Sold-out Horrorthon enters sixth year

Posted: October 25, 2012

 IT CAME from the West Coast Video in Audubon, N.J.

If Exhumed Films had a tagline like the horror movies it celebrates, the above line may suffice. Even if New Jersey, from some perspectives at least, doesn't have the same terrifying connotation as a black lagoon or outer space.

For the past 15 years, Exhumed Films has specialized in showing rare horror films. Some feature familiar (hockey-masked) faces, and others only made brief appearances at drive-ins and grindhouses before time forgot them. They have names like "Lady Terminator" or "Blood Diner."

The film buffs behind Exhumed are Joseph A. Gervasi, Dan Fraga, Jesse Nelson and Harry Guerro. The latter three used to give each other recommendations on chilling flicks while they worked the counters at that West Coast Video. The trio estimates they've shown between 300 and 400 films during their 15-year tenure, some from Guerro's own extensive collection.

Exhumed screens films throughout the year, like its annual Christmas-themed screenings, and this weekend is its marquee event: the Horrorthon, a 24-hour film festival, now in its sixth year. The screening schedule, as usual, is secret.

"The films they show are a pretty good mix of films you've seen before . . . and then there's the films I've never even heard of," said Matt Prigge, a local film writer who has attended four Horrorthons. "A lot of what they show are silly movies you can laugh along with. Then others are really dark - you can't even enjoy [them] on grindhouse level."

Tickets for the 400-seat International House went on sale this summer and sold out in a week.

Fraga, Nelson and Guerro went to Audubon High School together. Gervasi met Fraga through the punk scene. Today, they all have nonscary day jobs: Fraga teaches English at Haddon Heights High School; Guerro is a pipe fitter; and Nelson works for a telecommunications company and runs Diabolik DVD, a rare-film import company, with Gervasi.

Back in 1997, they started showing movies at a "dilapidated hellhole," according to Gervasi, in Mount Ephraim, N.J., called the Harwan Theatre (now a Walgreens). Their first show featured "Zombie" and "Gates of Hell." They weren't sure they would make back the paltry sum they put down to rent the theater and were surprised by the reaction they got.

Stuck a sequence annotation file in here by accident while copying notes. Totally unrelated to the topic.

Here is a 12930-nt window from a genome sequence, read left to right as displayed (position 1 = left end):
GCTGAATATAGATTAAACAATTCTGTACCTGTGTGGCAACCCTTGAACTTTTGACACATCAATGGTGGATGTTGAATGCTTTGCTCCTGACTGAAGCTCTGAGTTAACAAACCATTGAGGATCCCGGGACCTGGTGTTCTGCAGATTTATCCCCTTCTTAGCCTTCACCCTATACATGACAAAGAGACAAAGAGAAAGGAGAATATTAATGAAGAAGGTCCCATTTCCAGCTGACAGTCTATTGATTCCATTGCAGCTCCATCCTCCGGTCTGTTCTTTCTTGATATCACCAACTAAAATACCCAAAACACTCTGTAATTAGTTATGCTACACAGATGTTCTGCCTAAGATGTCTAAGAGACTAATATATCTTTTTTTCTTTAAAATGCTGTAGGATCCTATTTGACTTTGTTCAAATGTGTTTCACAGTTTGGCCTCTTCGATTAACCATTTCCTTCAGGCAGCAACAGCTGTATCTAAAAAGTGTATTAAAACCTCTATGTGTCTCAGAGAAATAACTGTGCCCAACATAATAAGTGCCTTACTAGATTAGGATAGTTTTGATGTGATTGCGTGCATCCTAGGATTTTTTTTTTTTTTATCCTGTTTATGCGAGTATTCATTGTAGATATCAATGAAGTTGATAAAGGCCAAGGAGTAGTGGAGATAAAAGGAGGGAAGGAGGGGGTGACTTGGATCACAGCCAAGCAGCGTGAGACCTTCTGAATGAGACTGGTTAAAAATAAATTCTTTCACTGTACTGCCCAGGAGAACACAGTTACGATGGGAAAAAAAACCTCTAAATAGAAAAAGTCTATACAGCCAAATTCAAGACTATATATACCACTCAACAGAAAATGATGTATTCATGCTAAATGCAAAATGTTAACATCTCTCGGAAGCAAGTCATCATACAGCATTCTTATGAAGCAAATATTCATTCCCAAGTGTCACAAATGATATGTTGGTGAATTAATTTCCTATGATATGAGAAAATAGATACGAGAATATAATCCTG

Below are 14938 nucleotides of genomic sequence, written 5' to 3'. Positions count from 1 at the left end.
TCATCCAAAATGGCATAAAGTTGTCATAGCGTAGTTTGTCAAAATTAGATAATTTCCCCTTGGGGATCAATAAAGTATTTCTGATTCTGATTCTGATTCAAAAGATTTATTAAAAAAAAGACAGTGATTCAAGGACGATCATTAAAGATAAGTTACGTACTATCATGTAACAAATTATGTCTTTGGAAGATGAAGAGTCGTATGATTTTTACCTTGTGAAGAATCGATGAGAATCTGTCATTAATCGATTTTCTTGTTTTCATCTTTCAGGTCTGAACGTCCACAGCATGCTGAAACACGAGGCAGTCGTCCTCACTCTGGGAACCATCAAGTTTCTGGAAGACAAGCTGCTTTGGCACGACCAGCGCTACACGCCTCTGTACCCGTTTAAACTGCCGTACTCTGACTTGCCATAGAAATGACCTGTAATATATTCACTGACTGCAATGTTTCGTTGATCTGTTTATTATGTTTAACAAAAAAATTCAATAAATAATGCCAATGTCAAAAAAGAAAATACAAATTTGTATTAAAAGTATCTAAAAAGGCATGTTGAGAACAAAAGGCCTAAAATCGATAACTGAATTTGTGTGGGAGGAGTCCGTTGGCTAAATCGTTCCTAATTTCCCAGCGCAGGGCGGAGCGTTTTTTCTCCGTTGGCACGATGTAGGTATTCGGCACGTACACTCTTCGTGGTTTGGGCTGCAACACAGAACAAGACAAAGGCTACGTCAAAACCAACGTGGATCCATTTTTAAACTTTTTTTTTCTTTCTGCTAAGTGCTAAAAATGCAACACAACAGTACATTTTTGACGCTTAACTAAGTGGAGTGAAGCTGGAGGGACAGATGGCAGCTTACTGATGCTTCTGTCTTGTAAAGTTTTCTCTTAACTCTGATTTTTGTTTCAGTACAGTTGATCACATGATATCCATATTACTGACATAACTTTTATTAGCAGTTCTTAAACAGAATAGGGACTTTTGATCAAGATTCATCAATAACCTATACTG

"There was this thriving underground of fans who we weren't aware of," Gervasi said. "They all came out to see this thing and reacted enthusiastically."

But these days, horror junkies don't need a screening to find what they're looking for: Why truck out to the theater when you can stream a movie on Netflix?

Fraga said the horror community's enthusiasm keeps their event going. He remembers a stranger striking up a conversation with him because he was wearing a T-shirt from Sam Raimi's classic "Evil Dead II." Watching "bizarre" movies can make someone feel like an "outcast," Fraga said, but "to find others who shared the same interests gave us a community."

Some go to great lengths to attend Exhumed events. Jason Coffman, 35, comes to the Horrorthon every year from his home in Chicago. He usually turns his trip into a long weekend, but this year, he'll leave Chicago at 5:30 a.m., arrive just in time for Horrorthon to start and leave right after it ends. The trip is worth it, Coffman said, because he'll see movies he'll never come across otherwise. Even if that means getting no sleep.

"I hope there's something I've seen before and let me pass out in my seat for a bit, but I stay up for nearly the entire thing," he said. "I don't sleep more than hour or two for the whole show. I just subsist on energy drinks and crackers."

What inspires a man to fly hundreds of miles just to watch movies? "More than any other genre of film, watching a horror movie with a group of people, being scared with other people, is what people that come to our films crave," Nelson said.

Gervasi added that the dynamic between Exhumed and its audience helps it thrive. "We manage to keep up numbers and enthusiasm because we as individuals feel the enthusiasm," he said. "There's a great joy in seeing these films with folks. Here's your church, here's your shared experience."

Contact Molly Eichel at or 215-854-5909. Follow her on Twitter @mollyeichel.

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